This guide does not cover software more specific to certain projects (like the fully autonomous software to reduce and analyze data for the transit search program). The tasks described here can be strung together in an order which is sensible for reducing a night's data (e.g., reducing calibration images, combining them, then applying these to the reduction of object images). The tasks can be run interactively or in an automated way when supplied with parameter files describing user preferences.
The software consists of Perl scripts (version 5.6), IRAF "shell" scripts, FORTRAN77 programs, and the library for FITSIO, which is a utility written in C (called by FORTRAN in this case) to perform input and output functions on FITS images. The software will probably compile and run on any UNIX-like system. It is (or will be) installed on the data reduction computer at the RCT. All of the software is freely available and can be installed elsewhere as well or incorporated in software written by other users.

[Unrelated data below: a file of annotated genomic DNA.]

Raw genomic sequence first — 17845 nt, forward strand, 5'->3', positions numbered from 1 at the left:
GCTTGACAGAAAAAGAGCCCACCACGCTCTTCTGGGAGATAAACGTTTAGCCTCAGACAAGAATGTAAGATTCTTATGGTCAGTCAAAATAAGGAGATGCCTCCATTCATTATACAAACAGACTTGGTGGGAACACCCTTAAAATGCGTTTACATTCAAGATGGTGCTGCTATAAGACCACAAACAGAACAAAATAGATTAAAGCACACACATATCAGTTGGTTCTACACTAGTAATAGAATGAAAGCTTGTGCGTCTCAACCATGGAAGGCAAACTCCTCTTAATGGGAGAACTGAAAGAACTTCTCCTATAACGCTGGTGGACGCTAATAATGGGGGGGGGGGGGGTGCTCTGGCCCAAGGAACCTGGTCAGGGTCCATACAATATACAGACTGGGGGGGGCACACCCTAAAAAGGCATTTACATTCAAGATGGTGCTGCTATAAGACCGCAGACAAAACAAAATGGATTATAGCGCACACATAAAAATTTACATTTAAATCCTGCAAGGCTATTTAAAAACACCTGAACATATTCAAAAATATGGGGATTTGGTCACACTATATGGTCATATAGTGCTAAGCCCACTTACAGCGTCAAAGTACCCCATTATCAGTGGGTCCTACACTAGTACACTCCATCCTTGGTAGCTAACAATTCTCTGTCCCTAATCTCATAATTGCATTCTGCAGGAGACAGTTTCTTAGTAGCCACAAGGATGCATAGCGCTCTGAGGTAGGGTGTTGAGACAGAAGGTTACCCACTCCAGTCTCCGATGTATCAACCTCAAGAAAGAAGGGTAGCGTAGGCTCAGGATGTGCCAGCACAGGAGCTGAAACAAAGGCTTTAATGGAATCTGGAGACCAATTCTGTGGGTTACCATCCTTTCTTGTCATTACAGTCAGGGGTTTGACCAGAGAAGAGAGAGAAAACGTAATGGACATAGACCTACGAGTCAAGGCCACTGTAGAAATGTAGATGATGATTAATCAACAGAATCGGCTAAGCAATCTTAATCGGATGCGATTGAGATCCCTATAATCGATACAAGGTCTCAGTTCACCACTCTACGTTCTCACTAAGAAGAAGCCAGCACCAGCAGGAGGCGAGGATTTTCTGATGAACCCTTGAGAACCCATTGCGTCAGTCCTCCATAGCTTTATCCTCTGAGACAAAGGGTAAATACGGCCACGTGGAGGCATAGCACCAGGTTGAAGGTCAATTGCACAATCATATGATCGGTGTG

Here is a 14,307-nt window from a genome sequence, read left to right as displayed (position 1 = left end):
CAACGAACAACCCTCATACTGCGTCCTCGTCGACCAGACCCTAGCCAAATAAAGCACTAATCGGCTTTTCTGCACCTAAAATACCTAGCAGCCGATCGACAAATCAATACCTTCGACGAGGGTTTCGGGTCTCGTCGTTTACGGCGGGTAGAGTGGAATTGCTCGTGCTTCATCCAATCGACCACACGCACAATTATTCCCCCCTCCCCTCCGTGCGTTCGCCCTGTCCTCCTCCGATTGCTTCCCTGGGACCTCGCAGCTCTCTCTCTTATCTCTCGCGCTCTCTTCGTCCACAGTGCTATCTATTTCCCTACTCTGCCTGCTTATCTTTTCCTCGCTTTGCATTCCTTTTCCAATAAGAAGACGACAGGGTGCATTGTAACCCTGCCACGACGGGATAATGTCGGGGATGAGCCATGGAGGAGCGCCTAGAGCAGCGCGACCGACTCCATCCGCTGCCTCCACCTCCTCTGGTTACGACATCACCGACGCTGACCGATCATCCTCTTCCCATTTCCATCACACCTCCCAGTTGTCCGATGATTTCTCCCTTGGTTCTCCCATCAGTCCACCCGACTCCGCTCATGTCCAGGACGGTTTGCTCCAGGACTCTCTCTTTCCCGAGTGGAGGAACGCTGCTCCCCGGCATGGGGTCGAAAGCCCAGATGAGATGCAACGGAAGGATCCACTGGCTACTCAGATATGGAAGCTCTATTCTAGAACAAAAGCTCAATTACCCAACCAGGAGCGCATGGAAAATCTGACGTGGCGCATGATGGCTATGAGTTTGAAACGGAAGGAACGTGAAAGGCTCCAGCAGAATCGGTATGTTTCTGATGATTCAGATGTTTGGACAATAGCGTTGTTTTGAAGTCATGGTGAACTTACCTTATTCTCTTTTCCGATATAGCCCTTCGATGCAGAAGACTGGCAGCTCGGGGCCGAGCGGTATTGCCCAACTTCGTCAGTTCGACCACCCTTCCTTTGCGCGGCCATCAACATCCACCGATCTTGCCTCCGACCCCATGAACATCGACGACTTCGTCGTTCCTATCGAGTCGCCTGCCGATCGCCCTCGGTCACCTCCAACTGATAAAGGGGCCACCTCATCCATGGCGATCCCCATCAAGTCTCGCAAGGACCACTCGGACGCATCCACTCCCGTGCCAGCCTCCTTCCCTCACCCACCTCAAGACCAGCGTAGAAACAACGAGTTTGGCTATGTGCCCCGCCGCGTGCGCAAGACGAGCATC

The software to reduce images from the RCT Camera is customized for two main reasons: 1) We wish to have a fairly high degree of automation, which is something not available from standard astronomical data reduction software. Since the format of the image header is fixed, we can rely on it, rather than the user, to make decisions about what should be done with each image. 2) The CCD's multi-amplifier readout modes are not handled by standard reduction software like IRAF.
The software can be operated on a couple of different levels. There are low level scripts and programs (e.g., rctred and rctcom), which perform relatively simple tasks, and higher level programs (e.g., rctnight) that call on the low level scripts to perform more complex processes which (hopefully) can save some work on the part of the user. The user can interact with either level. All of the software described here is run using an executable file which is invoked from within the UNIX or Linux shell. The scripts, programs, and related files are outlined below, then the most important are described individually in more detail.